Making Music: A New Webcomic Adventure

With Boolean Squared winding down for the year (the comic will end temporarily next week, but I will reflect more on that project on another day), I have been interested in creating a series of comics about my life in music (so far).
So, I am turning to ToonDoo to create a series of comics and see how it goes. I’ll be putting the comics in a ToonDoo ebook as I go along. I hope you enjoy them. I’ll be posting the comics — called Making Music — on Mondays, to keep the alliterative theme going.

Peace (in comics),

The first TTT podcast on Teaching the New Writing

Thanks to Paul Allison and Susan Ettenheim for allowing me and my co-editors to take over Teachers Teaching Teachers for a few weeks. Paul just put up the first of three shows, in which my co-editors (Anne Herrington and Charlie Moran) discuss Teaching the New Writing. The second show focused on collaboration and this coming week, we’ll be discussing the use of audience when it comes to writing and technology. (I’ll post about that another day)

Go to Teachers Teaching Teachers
See the chat room transcript
Listen to the podcast

Peace (on the air),

Your Days in Haiku as Comic Book Collection

Some of you know I sing the praises of ToonDoo regularly. I find it easy to use, with a wealth of resources. And I had my students do Comic Strip Poetry recently, so it made sense to take all of the wonderful Day in a Haiku submissions and use ToonDoo to create a comic book of your words. I hope you enjoy it and that I was respectful to your ideas (I worried about the tone of the comics for some of the poems).
Here you go:
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direct link to the comic book is here.
Peace (in frames),

Claymation Movies: On the theme of Tolerance

Most of my claymation groups rushed to complete their movie projects yesterday. I wish they didn’t feel so rushed but the school year ends in a few days and those days are jammed with activities. The task before the students: create a claymation movie around the theme of tolerance (related to our literature readings of Roll of Thunder, Hear my Cry and Watsons Go to Birmingham).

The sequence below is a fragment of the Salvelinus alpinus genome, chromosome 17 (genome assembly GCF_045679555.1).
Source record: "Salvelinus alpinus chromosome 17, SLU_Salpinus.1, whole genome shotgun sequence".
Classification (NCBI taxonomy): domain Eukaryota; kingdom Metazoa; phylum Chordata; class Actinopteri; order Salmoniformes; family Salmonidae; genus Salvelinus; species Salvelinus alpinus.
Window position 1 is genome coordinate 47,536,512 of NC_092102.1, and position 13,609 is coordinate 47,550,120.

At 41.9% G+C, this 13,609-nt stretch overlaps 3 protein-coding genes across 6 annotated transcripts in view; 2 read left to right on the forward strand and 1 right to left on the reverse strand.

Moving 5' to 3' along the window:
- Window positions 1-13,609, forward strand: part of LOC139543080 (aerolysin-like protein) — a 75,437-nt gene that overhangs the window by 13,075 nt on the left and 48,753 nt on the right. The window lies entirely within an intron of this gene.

A few of the groups really got it while some others … not so much. A few of the groups of boys got so into using clay that they lost track of their story idea, and so the movies were more slapstick comedy than development of story. Claymation can really engage students, but it can be difficult to keep some of them on track. Plus, claymation requires the art of patience, which is difficult at the end of the school year to maintain.

But here are a few of the movies to share out (maybe more next week):

Peace (in the little people),

Rockin’ and rollin’ in my classroom

I shared this photo with Photofridays, but it is my set-up this week as we venture into songwriting for the last few days of the year. We listen to a lot of songs (Green Day, Goo Goo Dolls, etc) and then I let them listen to two of my songs with lyrics, as I talk about the writing process, and then I share a song that I wrote with a missing verse.

They write the verse and then come up and sing it with me. I crank up the electric guitar and plug in my drum machine and turn the microphones loose for a while. Most of my students join me (not all, but most) and now we are using SuperDuperMusicLooper software to “write” their own songs, with a verse and a chorus. If we have time, they will then create a Pivot stickfigure movie, with their song as the soundtrack.

If time …

Peace (with amps up to 11),

Your Day in a Haiku

I must be in a poetic frame of mind. So, how about Day in a Haiku, which we have not done in quite some time. You can go traditional 5-7-5 or veer off into your own creative Haku-ish world of syllables and topics. It’s up to you. Please reflect on a day or your week, compose a haiku and add it to the comment link for this post. I will gather up all of our haikus and post them over the weekend.

Here is mine:

Rain days drift upon
us as the summer’s sun seems
nowhere near us now

Peace (in the three lines),


Making Songwriting Visible

My class is moving from poetry into songwriting (even as they finish up a Hyperlinked Poetry Book project) and yesterday, we took a look at a Green Day song (and sang it together, with me on guitar) and some songs that I wrote and performed with my old band (The Sofa Kings). We talked about establishing a theme or message in a song, how most pop and rock songs use a verse-chorus structure, and what rhyming patterns might emerge (mostly couplets).